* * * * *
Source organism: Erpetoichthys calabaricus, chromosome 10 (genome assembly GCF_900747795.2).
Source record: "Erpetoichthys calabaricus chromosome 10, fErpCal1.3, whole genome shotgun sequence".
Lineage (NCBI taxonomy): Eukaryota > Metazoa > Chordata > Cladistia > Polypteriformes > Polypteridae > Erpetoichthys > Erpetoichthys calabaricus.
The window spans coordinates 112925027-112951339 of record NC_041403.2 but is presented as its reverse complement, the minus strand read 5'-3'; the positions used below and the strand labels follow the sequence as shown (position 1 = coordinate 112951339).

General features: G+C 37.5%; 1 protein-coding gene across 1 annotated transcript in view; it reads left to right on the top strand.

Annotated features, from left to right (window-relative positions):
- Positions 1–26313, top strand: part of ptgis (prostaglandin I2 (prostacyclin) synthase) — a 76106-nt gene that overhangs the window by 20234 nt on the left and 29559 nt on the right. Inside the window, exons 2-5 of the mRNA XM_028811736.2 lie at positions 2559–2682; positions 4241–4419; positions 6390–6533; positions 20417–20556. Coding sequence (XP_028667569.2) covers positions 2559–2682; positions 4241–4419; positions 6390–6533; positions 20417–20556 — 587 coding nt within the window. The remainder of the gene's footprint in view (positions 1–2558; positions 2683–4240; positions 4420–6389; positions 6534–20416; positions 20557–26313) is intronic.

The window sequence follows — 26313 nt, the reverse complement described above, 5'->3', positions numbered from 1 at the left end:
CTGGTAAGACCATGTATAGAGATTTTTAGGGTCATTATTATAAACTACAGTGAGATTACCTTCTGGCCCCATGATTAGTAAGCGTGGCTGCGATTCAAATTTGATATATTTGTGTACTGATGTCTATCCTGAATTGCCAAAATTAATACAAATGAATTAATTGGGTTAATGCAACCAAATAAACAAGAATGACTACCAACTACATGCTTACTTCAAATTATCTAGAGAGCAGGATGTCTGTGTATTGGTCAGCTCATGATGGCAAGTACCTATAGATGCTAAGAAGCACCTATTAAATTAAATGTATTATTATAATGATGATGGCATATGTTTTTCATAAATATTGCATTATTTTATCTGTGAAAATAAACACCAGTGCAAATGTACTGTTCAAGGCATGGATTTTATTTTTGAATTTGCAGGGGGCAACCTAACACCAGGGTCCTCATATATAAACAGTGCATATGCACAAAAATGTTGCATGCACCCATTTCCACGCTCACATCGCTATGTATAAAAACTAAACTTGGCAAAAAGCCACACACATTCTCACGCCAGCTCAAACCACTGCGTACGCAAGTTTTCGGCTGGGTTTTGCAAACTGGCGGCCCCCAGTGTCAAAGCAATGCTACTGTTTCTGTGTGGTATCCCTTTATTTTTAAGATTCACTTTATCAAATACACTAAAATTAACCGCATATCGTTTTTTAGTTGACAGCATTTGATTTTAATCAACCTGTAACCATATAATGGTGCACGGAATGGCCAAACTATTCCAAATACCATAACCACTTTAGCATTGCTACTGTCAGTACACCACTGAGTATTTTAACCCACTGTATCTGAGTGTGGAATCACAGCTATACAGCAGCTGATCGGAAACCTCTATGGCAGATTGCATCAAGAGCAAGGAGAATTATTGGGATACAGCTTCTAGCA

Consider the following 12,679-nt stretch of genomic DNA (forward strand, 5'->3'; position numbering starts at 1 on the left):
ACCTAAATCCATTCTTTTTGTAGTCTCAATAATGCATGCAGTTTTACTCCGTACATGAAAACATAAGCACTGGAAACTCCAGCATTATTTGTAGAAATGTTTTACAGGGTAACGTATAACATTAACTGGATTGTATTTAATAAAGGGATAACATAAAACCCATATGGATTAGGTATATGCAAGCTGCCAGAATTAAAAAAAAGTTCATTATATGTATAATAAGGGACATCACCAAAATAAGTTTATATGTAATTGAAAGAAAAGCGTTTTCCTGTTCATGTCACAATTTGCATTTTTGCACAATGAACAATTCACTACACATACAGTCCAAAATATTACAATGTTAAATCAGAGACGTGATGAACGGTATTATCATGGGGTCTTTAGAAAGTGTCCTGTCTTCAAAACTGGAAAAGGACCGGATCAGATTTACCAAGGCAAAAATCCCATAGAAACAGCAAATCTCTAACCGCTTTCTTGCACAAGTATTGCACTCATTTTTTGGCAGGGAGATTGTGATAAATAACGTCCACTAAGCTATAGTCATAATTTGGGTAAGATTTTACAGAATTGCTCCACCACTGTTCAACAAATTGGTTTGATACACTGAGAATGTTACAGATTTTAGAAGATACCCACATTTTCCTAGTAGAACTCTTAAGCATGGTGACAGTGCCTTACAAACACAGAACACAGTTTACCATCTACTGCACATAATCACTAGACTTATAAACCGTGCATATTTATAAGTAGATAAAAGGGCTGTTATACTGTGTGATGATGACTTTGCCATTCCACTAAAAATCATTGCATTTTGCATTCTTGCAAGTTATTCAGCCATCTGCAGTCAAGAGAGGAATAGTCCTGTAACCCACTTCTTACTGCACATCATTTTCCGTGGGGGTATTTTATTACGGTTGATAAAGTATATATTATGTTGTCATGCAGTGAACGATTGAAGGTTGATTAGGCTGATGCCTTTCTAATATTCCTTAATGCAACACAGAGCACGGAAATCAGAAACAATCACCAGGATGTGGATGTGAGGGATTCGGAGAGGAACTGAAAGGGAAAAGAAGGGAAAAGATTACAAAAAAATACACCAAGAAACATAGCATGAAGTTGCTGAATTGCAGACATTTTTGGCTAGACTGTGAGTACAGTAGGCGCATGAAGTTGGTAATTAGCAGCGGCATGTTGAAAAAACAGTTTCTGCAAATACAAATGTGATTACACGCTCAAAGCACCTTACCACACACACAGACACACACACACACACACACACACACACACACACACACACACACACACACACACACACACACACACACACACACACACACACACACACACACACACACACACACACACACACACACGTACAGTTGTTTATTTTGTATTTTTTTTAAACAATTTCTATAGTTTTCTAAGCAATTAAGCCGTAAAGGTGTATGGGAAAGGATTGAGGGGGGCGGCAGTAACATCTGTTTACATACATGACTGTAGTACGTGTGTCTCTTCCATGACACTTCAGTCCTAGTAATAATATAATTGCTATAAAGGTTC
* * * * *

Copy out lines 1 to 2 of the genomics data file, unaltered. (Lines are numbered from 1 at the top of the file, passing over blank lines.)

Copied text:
Source organism: Erpetoichthys calabaricus, chromosome 10 (genome assembly GCF_900747795.2).
Source record: "Erpetoichthys calabaricus chromosome 10, fErpCal1.3, whole genome shotgun sequence".